On one hand, it's wonderful to have characters which are already named and have plenty of back story. On the other hand, they are so well known, that writing something which seems too far outside the realm of what the character is likely to do can cause problems.

Thus a bit of a quandary: how to create a story using known characters while still having them do something new and interesting.

For me, the first step was really getting to know the characters. I read Pride and Prejudice several times with an eye to all the little details. I read it slowly and tried to get all the subtleties. I watched the 1995 BBC production (oh, it was torture...) and even read my newest bit of geeky goodness, The Annotated Pride and Prejudice. All these little layers helped me to know the characters a bit better.

I also had many chats with my friend, Lynne, about the characters and their interactions and motivations. Is Mrs. Bennet really such a villain for wanting her daughters to be married? Is that any different from my mother pushing for me to get an education? It was tricky to put myself in the mindset of that era rather than looking back from my own 2013 perspective.

Mrs. Bennet was my favorite character to write because she is just so outrageous. Here is one of her first scenes in Betrothed to Mr. Darcy.

“Mama,” Jane said, “perhaps it would be best if you rested quietly.”
“Quiet, quiet, quiet. That is all anyone says to me. Well, let me tell you, Jane Bennet, I will not be quiet. If I had kept quiet would Lydia have gone to Brighton? And if Lydia had not gone to Brighton, would she now be married to Mr. Wickham? I think not.”
Mrs. Bennet set her tea cup down and spoke on, gaining volume and vigor with each word. “Was it not I who succeeded in persuading your father to call on Mr. Bingley last year? If not for me, you would not find yourself so happily engaged to a man with such fine prospects, now would you?”

Having forgotten about Lizzy and the earlier commotion, Mrs. Bennet stood, admired herself in a looking glass, and continued regardless of any response or encouragement from Jane. “No, Jane, I will not be quiet.” Mrs. Bennet adjusted her cap and smiled at her own reflection before turning to address Jane directly. “I suppose Lizzy put you up to this. Just the other day she tried to tell me that I ought not to talk so much about Lydia and Wickham. I suppose she thinks I ought to be talking about her instead. Well, I will not be told what to do by her or anyone else, even if she is marrying Mr. Darcy of Pemberley.” 


Wednesday, August 28, 2013

My Road To Publication: The Idea for Betrothed To Mr. Darcy

It's hard to know what to write about on a blog, particularly if you don't think anyone is reading anyway (Hi Pat!). But, why would anyone read if I don't write? It's one of those chicken/egg situations.

So, I am going to write a bit about My Road To Publication.

Part of my motivation to write Betrothed To Mr. Darcy was because I wanted to see if I could. I think the fantasy that I, and many others, have about writers is that they happily sit at keyboards typing away as words magically spring from their fingertips. And of course, those words are always perfect the first time around so there's no need for editing or even spell check.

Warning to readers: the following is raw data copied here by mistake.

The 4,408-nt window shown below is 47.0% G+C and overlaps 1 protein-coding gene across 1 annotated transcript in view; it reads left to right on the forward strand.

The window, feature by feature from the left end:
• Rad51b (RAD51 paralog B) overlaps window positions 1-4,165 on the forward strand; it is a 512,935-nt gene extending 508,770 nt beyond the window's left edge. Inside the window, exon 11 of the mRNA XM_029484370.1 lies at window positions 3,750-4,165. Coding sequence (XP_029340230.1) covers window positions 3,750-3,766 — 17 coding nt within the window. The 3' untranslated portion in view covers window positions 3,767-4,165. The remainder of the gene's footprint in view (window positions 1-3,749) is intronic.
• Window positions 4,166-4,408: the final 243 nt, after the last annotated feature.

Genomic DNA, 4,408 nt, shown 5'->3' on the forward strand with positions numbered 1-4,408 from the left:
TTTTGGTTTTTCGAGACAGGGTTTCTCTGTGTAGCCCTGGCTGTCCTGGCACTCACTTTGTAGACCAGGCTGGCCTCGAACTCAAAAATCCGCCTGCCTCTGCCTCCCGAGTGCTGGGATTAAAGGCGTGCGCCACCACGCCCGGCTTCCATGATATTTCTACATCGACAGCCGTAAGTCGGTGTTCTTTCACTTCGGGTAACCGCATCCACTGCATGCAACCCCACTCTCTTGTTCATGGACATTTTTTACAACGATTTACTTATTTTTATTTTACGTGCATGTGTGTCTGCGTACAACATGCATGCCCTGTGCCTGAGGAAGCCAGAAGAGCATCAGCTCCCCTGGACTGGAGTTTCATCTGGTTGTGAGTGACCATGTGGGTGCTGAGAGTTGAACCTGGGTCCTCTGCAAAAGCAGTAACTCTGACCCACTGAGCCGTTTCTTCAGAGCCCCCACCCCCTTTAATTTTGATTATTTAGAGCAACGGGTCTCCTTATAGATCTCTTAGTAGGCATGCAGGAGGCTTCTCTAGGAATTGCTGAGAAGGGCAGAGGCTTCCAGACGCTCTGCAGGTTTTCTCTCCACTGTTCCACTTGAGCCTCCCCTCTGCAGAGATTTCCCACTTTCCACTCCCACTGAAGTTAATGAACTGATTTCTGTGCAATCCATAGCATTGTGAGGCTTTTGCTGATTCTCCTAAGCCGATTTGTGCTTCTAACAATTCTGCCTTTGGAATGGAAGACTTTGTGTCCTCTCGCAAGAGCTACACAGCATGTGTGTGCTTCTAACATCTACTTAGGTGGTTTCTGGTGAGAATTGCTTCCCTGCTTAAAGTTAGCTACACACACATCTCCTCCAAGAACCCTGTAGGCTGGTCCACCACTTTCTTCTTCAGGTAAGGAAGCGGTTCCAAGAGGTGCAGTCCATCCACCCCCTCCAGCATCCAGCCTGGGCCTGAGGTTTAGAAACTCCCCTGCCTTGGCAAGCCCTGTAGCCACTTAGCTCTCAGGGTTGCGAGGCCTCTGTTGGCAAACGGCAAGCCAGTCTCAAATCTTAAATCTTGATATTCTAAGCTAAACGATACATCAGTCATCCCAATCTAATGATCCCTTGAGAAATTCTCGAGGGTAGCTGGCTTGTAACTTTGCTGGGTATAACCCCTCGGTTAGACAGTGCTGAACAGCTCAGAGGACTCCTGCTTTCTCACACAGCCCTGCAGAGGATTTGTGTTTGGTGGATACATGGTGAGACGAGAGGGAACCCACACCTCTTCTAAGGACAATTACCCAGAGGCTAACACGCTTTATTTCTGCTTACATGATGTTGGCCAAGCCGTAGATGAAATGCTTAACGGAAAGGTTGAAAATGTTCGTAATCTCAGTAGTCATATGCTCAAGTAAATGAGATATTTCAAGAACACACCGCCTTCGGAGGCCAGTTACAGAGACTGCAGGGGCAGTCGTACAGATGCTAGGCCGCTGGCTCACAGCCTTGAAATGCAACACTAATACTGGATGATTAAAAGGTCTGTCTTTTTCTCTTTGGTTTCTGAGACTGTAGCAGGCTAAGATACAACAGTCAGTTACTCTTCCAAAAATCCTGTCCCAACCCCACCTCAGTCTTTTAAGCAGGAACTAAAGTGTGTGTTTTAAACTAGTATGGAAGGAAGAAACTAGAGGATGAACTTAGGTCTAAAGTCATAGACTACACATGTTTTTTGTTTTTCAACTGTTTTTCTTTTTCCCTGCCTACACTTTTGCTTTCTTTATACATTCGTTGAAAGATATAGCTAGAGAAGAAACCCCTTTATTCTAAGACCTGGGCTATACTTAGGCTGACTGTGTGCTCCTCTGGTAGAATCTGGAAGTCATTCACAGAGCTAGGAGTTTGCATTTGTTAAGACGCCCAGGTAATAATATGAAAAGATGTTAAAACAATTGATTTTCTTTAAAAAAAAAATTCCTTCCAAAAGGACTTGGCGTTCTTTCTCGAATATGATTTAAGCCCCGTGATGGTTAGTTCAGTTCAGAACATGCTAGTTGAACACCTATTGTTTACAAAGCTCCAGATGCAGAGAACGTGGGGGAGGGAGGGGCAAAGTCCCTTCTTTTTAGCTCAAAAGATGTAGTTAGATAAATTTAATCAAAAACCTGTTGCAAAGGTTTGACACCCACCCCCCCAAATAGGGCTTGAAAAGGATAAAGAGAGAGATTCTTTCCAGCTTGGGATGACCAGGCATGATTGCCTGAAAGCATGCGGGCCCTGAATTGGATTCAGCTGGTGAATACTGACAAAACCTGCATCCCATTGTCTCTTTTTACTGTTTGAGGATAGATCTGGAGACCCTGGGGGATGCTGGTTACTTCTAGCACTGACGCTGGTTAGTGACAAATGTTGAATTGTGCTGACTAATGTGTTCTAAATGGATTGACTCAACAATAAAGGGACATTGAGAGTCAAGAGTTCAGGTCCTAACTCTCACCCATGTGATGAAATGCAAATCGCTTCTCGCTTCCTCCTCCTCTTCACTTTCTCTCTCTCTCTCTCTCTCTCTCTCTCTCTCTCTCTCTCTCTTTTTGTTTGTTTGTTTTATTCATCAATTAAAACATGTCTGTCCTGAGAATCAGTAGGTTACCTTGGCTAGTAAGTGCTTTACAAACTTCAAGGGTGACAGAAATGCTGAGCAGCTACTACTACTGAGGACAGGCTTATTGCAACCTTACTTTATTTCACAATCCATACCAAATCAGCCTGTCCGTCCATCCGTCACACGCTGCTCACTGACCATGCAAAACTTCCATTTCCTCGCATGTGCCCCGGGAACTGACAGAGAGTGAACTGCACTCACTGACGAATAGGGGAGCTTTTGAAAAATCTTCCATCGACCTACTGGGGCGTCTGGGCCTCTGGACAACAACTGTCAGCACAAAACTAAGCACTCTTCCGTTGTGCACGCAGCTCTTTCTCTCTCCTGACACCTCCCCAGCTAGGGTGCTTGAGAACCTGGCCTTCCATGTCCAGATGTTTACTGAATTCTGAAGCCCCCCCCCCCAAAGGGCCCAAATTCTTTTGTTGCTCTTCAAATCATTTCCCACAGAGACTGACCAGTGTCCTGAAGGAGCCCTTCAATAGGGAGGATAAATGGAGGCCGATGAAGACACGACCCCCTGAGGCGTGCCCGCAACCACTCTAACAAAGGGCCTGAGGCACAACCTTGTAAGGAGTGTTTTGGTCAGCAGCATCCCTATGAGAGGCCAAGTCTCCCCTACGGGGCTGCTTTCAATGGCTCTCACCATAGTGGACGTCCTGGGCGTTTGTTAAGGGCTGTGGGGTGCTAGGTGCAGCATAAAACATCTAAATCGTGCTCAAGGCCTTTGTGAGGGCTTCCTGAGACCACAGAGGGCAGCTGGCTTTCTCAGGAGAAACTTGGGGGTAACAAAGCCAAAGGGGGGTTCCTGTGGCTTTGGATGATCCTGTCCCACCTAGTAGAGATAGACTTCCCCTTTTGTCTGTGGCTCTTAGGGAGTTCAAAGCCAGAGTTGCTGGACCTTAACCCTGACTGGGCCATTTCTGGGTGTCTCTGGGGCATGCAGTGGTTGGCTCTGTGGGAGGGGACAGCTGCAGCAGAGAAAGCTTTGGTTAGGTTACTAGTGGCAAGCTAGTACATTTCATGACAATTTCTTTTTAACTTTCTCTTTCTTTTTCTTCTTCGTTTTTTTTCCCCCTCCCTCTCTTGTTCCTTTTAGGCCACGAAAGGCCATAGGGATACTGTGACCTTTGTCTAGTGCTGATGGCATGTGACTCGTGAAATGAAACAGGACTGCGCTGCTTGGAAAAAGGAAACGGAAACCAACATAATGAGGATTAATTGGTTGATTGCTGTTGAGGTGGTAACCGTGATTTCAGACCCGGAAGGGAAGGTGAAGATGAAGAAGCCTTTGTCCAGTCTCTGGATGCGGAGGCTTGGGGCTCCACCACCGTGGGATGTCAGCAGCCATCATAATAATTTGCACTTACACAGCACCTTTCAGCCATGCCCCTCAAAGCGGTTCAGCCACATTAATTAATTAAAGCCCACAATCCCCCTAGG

Fantasy for sure.

Writing is hard work. Parts of it are fun and even the hard work part can be invigorating, but for me, it also involves a fair amount of gnashing of teeth and self-loathing. I find that invigorating because aging and hormones have not provided me with enough opportunities to gnash my teeth and despise myself.

Before I could finish a book, I had to figure out an idea for the book to begin with. I came up with the idea for Betrothed to Mr. Darcy because there is that gap of about a month between the time Lizzy and Darcy become engaged and when they actually get married. I know that weddings were much smaller and less elaborate affairs at that time, but I still liked the idea of wondering how things would go for the two of them during that time. Remember, they never actually courted and their engagement was a surprise to nearly everyone, so the time for people to see them as a couple and for them to see themselves that way too, was that brief period of preparation for their wedding.

So, what happened during that time? It's fun to think about. I imagined Caroline Bingley forced to wear some hideous bridesmaid dress or trying to thwart the wedding, but the more I thought about it, the more interested I became in the idea of Mr. Darcy trying to get used to his new family, The Bennets.

How much could he tolerate in his lovesick state?

How did Lizzy really feel about her mother?

And, seriously, could Darcy actually marry into a family which now included George Wickham?

Thinking about these questions was fun and gave rise to lots of ideas. Try it. You'll see. How much of Mrs. Bennet's chatter could Darcy stand? What about Mary's piano playing? Can love really conquer all?

So, from those ideas came the nuggets of a story. Come back next week to find out more about that.

Sunday, August 25, 2013

WeWriWa and Snippet Sunday : A Gentleman's Reputation

Thank you for stopping by! 
In this scene from Betrothed To Mr. Darcy, Mr. Bingley and Mr. Darcy are sharing their thoughts on the importance of a gentleman's reputation.